In 2009, Stoyan Vassev took an unexpected step. He left his professional cycling career and took a dive into photography. He thought it would be a slight detour, but he now has shot a wide array of topics from interiors to breaking news to Donald Trump.
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As a professional athlete, have you found many similarities between athletics and photography?
Yes, at the very least, the lifestyle is very similar. To be good at athletics, you also need discipline and perseverance. However, in photography most people only reach the height of their career at an older age. I think photographers also need time for their eye to mature.
Speed is also important and because of it I found a way to mix my two loves. I live in the center of Moscow where traffic hinders everything. So I bought a foldable bike to promptly reach any scene for breaking news. With a bike, you pull up, take your photos and are already off again.
Why did you trade your cycling for photography?
When I was on the road competing, I would often read magazines like National Geographic. I always dreamt how one day, I would take photos just like them. Then I reached a dip in my career, and decided it was time to stop. When I think back, I do feel like I didn’t fully reach my potential. But at the time, I was confident that after photo school, I would be earning big bucks in half a year. It turns out nothing happens this fast.
I finally gained my first connections by shooting at night clubs.
How did you go from shooting night clubs to getting Donald Trump (the photo is on the HackPack.press homepage)?
Well, at the time, I was working for Crocus Group who had been selected to organize the 2013 Miss Universe competition. Back then, Trump was one of the owners and flew in to attend the final.
When you are working major events, your intuition really makes or breaks an opportunity. Someone famous enters a room and everyone clings to them from all sides. You have to foresee which direction he will turn and be exactly in the right place to take the picture from the front without everyone else blocking you. I was very fortunate because I chose the right spot while all the other photographers were shooting from behind him.
Do you often work with politicians?
I recently started working as a stringing for TASS. They periodically send me to official events, forums and press conferences. This has given me far more experience.
When did you make that career change from night clubs to the news?
For a few years now. My wife works in PR and helped introduce me to several editors. Thanks to those introductions, I received my first big break. This was a project that I shot with a Leica at the car factory ZIL. The project, ZIL’s Last Days, was even named as the best photography project at the Sevebryanaya Camera 2014.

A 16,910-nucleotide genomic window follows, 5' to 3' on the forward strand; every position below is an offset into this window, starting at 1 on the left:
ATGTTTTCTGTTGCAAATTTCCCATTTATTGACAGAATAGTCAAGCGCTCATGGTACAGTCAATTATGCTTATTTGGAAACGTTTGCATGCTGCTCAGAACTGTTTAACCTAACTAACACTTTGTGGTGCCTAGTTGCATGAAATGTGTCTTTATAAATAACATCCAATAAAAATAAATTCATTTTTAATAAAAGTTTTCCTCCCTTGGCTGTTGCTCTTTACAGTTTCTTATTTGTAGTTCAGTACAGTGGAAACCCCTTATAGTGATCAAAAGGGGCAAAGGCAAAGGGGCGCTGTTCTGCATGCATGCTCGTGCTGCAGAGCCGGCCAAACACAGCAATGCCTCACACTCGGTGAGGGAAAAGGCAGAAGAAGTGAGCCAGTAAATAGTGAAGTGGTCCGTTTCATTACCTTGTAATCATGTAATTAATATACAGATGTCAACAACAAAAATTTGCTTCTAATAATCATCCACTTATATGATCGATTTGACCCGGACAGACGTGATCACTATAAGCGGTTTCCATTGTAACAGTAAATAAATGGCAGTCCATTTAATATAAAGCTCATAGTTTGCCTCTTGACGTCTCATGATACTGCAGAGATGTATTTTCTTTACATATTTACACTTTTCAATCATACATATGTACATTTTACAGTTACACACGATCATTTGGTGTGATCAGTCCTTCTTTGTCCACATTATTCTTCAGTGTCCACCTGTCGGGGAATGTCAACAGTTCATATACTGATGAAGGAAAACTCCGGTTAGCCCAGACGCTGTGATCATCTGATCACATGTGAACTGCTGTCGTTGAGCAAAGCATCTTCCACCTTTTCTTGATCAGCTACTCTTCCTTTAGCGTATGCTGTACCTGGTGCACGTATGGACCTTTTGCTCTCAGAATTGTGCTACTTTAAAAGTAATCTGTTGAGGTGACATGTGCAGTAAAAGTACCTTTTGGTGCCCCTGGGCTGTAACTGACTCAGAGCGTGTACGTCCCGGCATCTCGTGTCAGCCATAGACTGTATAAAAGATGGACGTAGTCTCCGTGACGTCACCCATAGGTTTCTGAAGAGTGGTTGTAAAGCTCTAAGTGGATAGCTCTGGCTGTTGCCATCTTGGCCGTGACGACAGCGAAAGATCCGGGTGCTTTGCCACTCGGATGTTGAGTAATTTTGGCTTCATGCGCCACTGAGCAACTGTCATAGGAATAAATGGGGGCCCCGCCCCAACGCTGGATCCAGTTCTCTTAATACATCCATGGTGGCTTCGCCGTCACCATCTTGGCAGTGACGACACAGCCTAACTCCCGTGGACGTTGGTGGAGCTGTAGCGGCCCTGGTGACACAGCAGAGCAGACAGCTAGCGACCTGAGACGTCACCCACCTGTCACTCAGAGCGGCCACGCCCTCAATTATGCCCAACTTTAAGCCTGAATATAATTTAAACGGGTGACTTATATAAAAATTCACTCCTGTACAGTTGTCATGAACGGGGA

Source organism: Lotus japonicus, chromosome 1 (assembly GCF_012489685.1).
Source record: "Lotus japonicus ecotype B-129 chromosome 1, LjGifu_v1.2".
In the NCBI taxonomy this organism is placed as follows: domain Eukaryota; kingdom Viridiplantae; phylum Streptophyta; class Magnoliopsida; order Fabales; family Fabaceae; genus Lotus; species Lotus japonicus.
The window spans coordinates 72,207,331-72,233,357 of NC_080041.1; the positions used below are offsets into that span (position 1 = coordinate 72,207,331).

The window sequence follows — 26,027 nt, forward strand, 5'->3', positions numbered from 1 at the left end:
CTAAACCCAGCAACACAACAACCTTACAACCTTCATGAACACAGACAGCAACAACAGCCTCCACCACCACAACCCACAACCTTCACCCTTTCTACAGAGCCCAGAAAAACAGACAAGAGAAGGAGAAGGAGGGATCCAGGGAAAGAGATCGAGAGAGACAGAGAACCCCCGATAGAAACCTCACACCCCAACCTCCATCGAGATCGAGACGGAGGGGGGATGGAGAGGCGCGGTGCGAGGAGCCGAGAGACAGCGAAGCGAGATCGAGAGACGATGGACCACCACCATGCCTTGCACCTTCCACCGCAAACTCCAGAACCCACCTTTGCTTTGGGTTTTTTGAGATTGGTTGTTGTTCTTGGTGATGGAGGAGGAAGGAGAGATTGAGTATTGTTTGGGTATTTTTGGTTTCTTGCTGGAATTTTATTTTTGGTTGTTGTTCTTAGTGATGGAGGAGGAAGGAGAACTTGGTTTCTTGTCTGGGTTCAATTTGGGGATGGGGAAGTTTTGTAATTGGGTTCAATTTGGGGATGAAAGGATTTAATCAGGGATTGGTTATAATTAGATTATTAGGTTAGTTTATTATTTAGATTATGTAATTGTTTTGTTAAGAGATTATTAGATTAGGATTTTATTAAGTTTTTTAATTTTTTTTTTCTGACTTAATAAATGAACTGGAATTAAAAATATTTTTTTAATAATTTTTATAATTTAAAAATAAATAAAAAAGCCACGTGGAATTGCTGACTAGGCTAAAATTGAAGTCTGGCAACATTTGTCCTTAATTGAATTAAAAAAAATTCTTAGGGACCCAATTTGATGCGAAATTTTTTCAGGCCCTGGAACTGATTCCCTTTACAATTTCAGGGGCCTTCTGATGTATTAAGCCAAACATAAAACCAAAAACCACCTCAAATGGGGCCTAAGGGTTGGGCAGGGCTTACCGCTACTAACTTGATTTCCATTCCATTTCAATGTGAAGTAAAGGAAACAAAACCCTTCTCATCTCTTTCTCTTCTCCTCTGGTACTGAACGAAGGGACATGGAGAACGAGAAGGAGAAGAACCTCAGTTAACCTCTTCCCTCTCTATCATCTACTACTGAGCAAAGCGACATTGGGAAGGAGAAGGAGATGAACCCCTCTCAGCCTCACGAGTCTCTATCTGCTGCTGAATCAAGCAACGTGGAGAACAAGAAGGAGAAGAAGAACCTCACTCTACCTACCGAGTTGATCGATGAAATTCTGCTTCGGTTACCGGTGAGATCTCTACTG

I also shot a pretty interesting project for the magazine Russky Reporter. I came up with an idea to show members of the emergency situations ministry — firefighters, doctors, alpinists, etc. — in a new light.
I’m still at the beginning of my career, though. I still largely do commercial shoots. Projects with the press only makes up 30–40% of my client base, while the rest are events, interiors and food advertisements.
Is it difficult to bounce among different types of photography? How do you keep up with the latest trends?
Currently, I focus on trends within news photography. As for commercial assignments, it is most important to competently keep to the fundamentals. Also know what your client wants. I always ask new clients to give me a full description of the desired format before starting.
I don’t think that a photographer should shoot only one type of material. It’s very useful to weave throughout different formats. Otherwise, you stop attempting to artistically improve.
Do you photos often phase the editors knife?
Yes and sometimes that knife feels like it slashes my heart, especially when I had developed a different concept. At first, this was especially difficult to handle. When I first started working with TASS, they rejected most of my photos and I couldn’t understand why. I’d send in 30 photos and they would only take five. And then I began to dig into the fundamentals. Everything is really easy, but you just have to know the rules. For a news agency, a photo should be simple and portray as much as possible the “who, what, when, where and why” in a single frame.
What have you learned about licensing rights?
The agencies that I’ve worked with always buy full licensing rights to photos. You can still publish the photos for personal reasons, but you must receive permission first. Licensing rights last for a few years, then it is possible to sell the material again to other clients.
And how to you decide on ideas for projects?
This is the very difficult, but I seek ideas in everything. From events to general conversations. I seriously thought about participating in international competitions, but I realized that I don’t really have anything to use. Those competitions require projects with a story. I’m very fortunate to live in Russia. There is always something happening here and there are many stories.
In fact, I’ve been working on a project since last summer but I can’t tell the details as I need to keep it secret. Sometimes I’ve even come across situation when I pitched an idea to a publication, they turn it down and then use their own photographer to shoot the idea. There’s no way to fully defend yourself from this.
What future steps would you like to take for your career?
I want to immerse myself in journalism. I’d like to work with a few agencies, study the system, then work a bit as a full-time photographer. I think it would be great to try myself with international agencies, especially Magnum. They truly are at the highest level, and I hope to some day reach that level and work with them.